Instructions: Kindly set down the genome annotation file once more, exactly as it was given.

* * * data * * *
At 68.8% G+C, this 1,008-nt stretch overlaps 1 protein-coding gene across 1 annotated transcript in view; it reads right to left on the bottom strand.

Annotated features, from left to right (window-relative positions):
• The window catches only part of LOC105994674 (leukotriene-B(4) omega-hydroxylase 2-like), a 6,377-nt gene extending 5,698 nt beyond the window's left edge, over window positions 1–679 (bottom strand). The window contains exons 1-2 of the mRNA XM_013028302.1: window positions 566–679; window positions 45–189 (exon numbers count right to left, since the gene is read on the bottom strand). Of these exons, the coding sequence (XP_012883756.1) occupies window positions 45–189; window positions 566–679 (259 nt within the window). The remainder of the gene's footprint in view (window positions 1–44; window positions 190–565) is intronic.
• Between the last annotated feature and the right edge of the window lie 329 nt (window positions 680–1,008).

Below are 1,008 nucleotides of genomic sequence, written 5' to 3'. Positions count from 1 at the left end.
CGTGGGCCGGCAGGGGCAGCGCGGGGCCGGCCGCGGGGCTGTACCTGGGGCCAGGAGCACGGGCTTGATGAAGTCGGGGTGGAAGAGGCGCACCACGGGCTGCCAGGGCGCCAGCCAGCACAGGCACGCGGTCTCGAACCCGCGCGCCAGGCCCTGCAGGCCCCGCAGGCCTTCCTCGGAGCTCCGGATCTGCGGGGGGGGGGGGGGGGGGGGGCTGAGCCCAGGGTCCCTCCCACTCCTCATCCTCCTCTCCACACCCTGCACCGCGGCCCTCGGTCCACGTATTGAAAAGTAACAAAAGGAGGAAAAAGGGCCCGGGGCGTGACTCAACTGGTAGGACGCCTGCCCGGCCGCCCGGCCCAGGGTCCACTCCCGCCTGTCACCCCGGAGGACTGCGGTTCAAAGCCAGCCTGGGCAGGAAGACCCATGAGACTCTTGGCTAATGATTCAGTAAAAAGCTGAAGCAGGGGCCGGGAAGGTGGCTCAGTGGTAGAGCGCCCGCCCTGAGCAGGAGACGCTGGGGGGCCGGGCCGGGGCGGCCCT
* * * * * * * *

At 68.8% G+C, this 1,008-nt stretch overlaps 1 protein-coding gene across 1 annotated transcript in view; it reads right to left on the bottom strand.

Annotated features, from left to right (window-relative positions):
• The window catches only part of LOC105994674 (leukotriene-B(4) omega-hydroxylase 2-like), a 6,377-nt gene extending 5,698 nt beyond the window's left edge, over window positions 1–679 (bottom strand). The window contains exons 1-2 of the mRNA XM_013028302.1: window positions 566–679; window positions 45–189 (exon numbers count right to left, since the gene is read on the bottom strand). Of these exons, the coding sequence (XP_012883756.1) occupies window positions 45–189; window positions 566–679 (259 nt within the window). The remainder of the gene's footprint in view (window positions 1–44; window positions 190–565) is intronic.
• Between the last annotated feature and the right edge of the window lie 329 nt (window positions 680–1,008).

Below are 1,008 nucleotides of genomic sequence, written 5' to 3'. Positions count from 1 at the left end.
CGTGGGCCGGCAGGGGCAGCGCGGGGCCGGCCGCGGGGCTGTACCTGGGGCCAGGAGCACGGGCTTGATGAAGTCGGGGTGGAAGAGGCGCACCACGGGCTGCCAGGGCGCCAGCCAGCACAGGCACGCGGTCTCGAACCCGCGCGCCAGGCCCTGCAGGCCCCGCAGGCCTTCCTCGGAGCTCCGGATCTGCGGGGGGGGGGGGGGGGGGGGGCTGAGCCCAGGGTCCCTCCCACTCCTCATCCTCCTCTCCACACCCTGCACCGCGGCCCTCGGTCCACGTATTGAAAAGTAACAAAAGGAGGAAAAAGGGCCCGGGGCGTGACTCAACTGGTAGGACGCCTGCCCGGCCGCCCGGCCCAGGGTCCACTCCCGCCTGTCACCCCGGAGGACTGCGGTTCAAAGCCAGCCTGGGCAGGAAGACCCATGAGACTCTTGGCTAATGATTCAGTAAAAAGCTGAAGCAGGGGCCGGGAAGGTGGCTCAGTGGTAGAGCGCCCGCCCTGAGCAGGAGACGCTGGGGGGCCGGGCCGGGGCGGCCCT